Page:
The reason why not all IgA-sufficient patients with IgA-tTG had increased levels of IgG-tTG may be methodological limitations or immunological differences in the isotype response. In a previous study (16) we observed that the IgG-tTG response showed delayed kinetics compared with the IgA-tTG response in CoD children who were subjected to gluten challenge, and it is possible that a larger amount of dietary gluten is needed to elicit a detectable IgG-tTG response. The disparity in the isotypic composition of the anti-tTG response observed in our study might reflect in part individual variations in gluten intake.
Moreover, IgA-tTG seems to be directed mainly against conformational tTG-epitopes (28, 29), and it is possible that IgG-tTG is directed against the same epitopes. Hence, a competition between IgA-tTG and IgG-tTG might take place, and this competition would favor antibodies with a high avidity for tTG. The extent to which IgA-tTG and IgG-tTG might differ with respect to binding avidity and epitope specificity for tTG has not been investigated, and the clinical implications of the presence of IgG-tTG in patients with CoD remain to be resolved in future studies.
The IgG-AGA results showed a poor correlation with the IgG-tTG and IgG-EmA results. Among the IgA-deficient patients, less than half of those who were IgG-EmA positive had elevated levels of IgG-AGA. Our results are in agreement with those of other studies that demonstrated a low efficiency and a limited value of the determination of IgG-AGA levels for the diagnosis of CoD in patients with IgA deficiency (5, 7, 23, 27).
Taken together, our results indicate that the specificity of IgG-tTG is comparable to that of IgA-tTG. While the presence of IgG-tTG seems to be of limited diagnostic value in IgA-sufficient CoD patients, the presence of these antibodies without IgA-tTG might be a sign of IgA deficiency. Detection of IgG-tTG is highly compatible with the presence of IgG-EmA and may improve the possibility of identification of CoD in patients with IgA deficiency.
FIG. 1.
FIG. 1. Serology results for 315 patients suspected of having CoD tested for serum IgA and CoD-related antibodies against recombinant human tTG (IgA-tTG and IgG-tTG), EmA (IgA-EmA and IgG-EmA), and AGA (IgA-AGA and IgG-AGA). The numbers of patients with positive (+) and negative (−) serologies by the respective IgA and IgG antibody tests are shown.
FIG. 2.
FIG. 2. Serum IgG-tTG levels in patients with IgA deficiency (A), IgA-sufficient patients with positive test results for IgA-EmA (B), and IgA-sufficient patients with negative test results for IgA-EmA (C). Positivity (titer, ≥10) and negativity (titer, <10) for serum IgG-EmA are shown. Horizontal lines represent median values, and the cutoff is 4 U/ml.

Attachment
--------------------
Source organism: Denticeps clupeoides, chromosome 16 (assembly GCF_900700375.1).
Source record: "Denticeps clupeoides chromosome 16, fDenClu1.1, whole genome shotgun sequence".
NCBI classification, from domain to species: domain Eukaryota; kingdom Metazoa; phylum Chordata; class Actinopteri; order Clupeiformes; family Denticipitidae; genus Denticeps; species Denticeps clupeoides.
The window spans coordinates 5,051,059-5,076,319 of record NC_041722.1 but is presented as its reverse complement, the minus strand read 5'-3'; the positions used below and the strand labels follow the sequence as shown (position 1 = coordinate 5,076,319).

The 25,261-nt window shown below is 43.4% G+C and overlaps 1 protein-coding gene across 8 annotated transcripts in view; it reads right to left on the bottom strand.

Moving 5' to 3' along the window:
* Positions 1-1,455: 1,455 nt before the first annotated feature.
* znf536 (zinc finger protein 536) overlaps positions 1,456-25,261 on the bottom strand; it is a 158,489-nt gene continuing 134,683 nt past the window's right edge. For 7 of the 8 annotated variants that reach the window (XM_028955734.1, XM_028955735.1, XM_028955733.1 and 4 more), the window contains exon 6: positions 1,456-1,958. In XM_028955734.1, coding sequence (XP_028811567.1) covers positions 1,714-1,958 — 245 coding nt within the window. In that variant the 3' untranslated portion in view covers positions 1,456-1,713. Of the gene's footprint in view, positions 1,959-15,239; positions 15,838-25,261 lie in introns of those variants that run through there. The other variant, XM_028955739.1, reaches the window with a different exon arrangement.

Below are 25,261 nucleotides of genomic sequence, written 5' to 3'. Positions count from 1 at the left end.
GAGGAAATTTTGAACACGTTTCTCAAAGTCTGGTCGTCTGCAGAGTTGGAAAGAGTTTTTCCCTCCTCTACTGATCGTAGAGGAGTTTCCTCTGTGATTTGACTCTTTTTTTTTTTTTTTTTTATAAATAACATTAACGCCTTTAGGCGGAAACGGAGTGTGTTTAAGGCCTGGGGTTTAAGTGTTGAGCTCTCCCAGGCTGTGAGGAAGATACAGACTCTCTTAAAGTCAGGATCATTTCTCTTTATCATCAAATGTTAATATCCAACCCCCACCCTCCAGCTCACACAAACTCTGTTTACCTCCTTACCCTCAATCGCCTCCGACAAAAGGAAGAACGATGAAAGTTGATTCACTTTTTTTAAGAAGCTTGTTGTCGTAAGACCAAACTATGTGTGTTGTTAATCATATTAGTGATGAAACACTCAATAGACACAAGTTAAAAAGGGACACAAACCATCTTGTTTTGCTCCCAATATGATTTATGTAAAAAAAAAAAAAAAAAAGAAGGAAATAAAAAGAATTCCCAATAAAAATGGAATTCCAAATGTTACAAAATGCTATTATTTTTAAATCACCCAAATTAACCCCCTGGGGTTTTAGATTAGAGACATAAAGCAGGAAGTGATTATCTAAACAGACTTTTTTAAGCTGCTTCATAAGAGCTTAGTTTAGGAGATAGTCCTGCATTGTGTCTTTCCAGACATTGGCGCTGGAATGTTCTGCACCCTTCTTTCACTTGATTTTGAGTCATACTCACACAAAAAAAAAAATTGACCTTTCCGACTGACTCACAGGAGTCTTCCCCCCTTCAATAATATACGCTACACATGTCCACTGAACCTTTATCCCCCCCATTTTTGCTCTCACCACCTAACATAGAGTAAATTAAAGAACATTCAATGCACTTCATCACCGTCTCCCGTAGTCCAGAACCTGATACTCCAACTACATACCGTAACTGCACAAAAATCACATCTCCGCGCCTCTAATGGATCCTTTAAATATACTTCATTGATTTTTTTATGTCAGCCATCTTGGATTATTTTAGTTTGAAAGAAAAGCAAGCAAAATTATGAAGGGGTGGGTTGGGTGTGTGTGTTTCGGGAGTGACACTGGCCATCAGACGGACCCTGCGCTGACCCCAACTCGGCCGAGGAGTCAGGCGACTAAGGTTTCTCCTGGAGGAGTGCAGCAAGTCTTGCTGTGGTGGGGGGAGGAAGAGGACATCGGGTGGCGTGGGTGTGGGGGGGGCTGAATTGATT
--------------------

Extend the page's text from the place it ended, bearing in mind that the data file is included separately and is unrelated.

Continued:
FIG. 3.
FIG. 3. Relation between serum IgG-tTG levels and IgG-EmA titers. The Spearman correlation coefficient was 0.87. The lines represent cutoff levels.
FIG. 4.
FIG. 4. ROC analysis curves for recombinant human IgG-tTG in all patients. Positive, patients positive for IgG antibodies against EmA (IgG-EmA; titer, ≥10); negative, patients with IgG-EmA titer <10. (Inset) True positivity and negativity for IgG-tTG levels in relation to cutoff values.
TABLE 1. Distributions of positive and negative results for IgG antibodies against recombinant human tTG, EmA, and AGA among patients suspected of having CoD
IgG-tTG resultIgG-EmA resultIgG-AGA resultNo. (%) of patientsa   
   Group I (n = 115)Group II (n = 100)Group III (n = 100)All patients (n = 315)
IgG-tTG and IgG-EMA concordance  113 (98.3)93 (93.0)100 (100.0)306 (97.1)
n, total number of patients.


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Information & Contributors


Published In

cover image Clinical and Vaccine Immunology
Clinical and Vaccine Immunology
Volume 12Number 2February 2005
Pages: 254 - 258


Received: 23 September 2004
Revision received: 25 October 2004
Accepted: 30 November 2004
Published online: 1 February 2005


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Ingrid Dahlbom [email protected]
Pharmacia Diagnostics
Department of Genetics and Pathology, Uppsala University, Uppsala
Martin Olsson
Department of Clinical Microbiology and Immunology, Lund University Hospital, Lund
Nahal Kazemi Forooz
Department of Clinical Microbiology and Immunology, Lund University Hospital, Lund
Anders G. Sjöholm
Department of Clinical Microbiology and Immunology, Lund University Hospital, Lund
Lennart Truedsson
Department of Clinical Microbiology and Immunology, Lund University Hospital, Lund
Tony Hansson
Pharmacia Diagnostics
Department of Rheumatology, Karolinska University Hospital, Stockholm, Sweden